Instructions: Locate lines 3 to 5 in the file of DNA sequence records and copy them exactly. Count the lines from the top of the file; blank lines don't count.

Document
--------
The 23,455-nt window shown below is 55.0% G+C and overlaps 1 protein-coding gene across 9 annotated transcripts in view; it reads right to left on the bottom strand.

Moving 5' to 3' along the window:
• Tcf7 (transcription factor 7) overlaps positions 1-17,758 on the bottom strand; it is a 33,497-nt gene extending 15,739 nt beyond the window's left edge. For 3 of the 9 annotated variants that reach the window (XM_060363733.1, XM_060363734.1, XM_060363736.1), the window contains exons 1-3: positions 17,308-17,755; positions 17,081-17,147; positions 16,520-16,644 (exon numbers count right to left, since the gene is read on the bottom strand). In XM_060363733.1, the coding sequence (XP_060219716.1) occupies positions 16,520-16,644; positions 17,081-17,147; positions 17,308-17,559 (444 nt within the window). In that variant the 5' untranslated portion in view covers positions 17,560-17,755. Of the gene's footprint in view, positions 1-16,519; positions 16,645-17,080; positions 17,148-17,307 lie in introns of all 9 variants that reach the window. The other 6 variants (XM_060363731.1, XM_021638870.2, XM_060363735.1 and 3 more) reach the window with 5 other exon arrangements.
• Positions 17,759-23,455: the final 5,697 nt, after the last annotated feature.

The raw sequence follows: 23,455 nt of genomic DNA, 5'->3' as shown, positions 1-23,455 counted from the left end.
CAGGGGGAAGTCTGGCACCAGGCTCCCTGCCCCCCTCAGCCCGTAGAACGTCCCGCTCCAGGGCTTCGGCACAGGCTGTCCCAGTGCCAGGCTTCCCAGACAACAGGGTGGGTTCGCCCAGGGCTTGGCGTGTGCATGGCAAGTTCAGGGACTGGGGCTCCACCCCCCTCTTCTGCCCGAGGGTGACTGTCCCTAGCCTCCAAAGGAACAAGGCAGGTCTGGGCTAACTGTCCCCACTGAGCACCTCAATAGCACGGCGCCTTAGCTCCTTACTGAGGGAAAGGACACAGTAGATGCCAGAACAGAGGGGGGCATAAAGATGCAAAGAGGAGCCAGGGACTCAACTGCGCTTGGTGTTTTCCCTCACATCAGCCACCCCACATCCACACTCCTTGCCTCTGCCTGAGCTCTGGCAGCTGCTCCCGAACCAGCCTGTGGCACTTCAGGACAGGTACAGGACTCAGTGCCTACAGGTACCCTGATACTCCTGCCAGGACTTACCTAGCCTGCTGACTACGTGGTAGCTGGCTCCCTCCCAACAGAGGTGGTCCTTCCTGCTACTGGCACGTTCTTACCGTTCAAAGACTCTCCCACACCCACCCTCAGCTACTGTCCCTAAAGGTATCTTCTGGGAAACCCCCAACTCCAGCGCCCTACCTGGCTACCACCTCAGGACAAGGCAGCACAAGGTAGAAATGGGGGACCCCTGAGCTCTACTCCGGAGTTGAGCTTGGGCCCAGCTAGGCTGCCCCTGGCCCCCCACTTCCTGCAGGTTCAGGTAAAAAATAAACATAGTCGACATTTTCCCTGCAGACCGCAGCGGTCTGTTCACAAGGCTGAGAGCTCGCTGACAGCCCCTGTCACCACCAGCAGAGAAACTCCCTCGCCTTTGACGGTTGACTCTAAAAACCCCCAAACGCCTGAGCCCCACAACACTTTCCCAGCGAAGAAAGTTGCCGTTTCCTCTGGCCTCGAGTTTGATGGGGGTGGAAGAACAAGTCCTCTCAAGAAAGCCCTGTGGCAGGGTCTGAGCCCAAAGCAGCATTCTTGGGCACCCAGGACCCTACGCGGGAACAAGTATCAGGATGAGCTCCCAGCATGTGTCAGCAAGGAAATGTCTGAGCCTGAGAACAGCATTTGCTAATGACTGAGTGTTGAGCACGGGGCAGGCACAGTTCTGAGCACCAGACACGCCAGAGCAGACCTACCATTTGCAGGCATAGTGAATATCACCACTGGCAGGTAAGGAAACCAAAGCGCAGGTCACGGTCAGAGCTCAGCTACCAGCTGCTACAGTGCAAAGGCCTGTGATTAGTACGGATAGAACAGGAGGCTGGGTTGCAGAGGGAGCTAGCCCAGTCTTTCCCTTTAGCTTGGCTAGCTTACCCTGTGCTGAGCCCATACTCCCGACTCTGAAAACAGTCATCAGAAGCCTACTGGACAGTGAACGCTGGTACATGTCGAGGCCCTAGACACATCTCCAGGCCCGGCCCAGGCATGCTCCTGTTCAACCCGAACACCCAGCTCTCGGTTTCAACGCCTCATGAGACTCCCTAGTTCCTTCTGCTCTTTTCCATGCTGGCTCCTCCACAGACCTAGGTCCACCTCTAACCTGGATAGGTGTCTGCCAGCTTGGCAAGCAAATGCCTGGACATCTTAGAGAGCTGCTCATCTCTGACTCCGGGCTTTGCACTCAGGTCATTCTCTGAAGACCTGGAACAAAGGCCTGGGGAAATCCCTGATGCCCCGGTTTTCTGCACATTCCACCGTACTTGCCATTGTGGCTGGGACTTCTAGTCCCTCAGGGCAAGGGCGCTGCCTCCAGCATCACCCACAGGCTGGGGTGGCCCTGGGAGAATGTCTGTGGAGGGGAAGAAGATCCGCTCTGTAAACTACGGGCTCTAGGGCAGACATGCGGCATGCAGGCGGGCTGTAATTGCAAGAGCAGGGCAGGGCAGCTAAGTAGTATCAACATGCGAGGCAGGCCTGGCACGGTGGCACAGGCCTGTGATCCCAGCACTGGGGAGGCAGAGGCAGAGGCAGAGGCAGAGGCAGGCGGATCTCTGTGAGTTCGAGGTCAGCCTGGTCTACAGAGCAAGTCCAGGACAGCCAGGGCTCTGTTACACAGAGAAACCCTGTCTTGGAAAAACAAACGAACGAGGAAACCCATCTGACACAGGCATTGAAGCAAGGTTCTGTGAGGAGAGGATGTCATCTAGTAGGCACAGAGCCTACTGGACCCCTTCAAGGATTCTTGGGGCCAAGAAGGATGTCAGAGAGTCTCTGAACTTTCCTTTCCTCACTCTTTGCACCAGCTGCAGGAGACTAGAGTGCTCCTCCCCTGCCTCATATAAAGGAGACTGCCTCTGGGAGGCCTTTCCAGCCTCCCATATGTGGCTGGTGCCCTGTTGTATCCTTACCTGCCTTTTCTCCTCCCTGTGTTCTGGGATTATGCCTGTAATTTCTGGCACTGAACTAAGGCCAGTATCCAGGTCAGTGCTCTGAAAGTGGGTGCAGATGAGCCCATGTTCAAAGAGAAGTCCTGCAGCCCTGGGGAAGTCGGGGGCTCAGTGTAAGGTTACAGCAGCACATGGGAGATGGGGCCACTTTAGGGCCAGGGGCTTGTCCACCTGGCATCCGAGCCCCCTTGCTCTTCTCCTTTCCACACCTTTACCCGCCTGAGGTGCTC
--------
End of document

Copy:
• Tcf7 (transcription factor 7) overlaps positions 1-17,758 on the bottom strand; it is a 33,497-nt gene extending 15,739 nt beyond the window's left edge. For 3 of the 9 annotated variants that reach the window (XM_060363733.1, XM_060363734.1, XM_060363736.1), the window contains exons 1-3: positions 17,308-17,755; positions 17,081-17,147; positions 16,520-16,644 (exon numbers count right to left, since the gene is read on the bottom strand). In XM_060363733.1, the coding sequence (XP_060219716.1) occupies positions 16,520-16,644; positions 17,081-17,147; positions 17,308-17,559 (444 nt within the window). In that variant the 5' untranslated portion in view covers positions 17,560-17,755. Of the gene's footprint in view, positions 1-16,519; positions 16,645-17,080; positions 17,148-17,307 lie in introns of all 9 variants that reach the window. The other 6 variants (XM_060363731.1, XM_021638870.2, XM_060363735.1 and 3 more) reach the window with 5 other exon arrangements.
• Positions 17,759-23,455: the final 5,697 nt, after the last annotated feature.

The raw sequence follows: 23,455 nt of genomic DNA, 5'->3' as shown, positions 1-23,455 counted from the left end.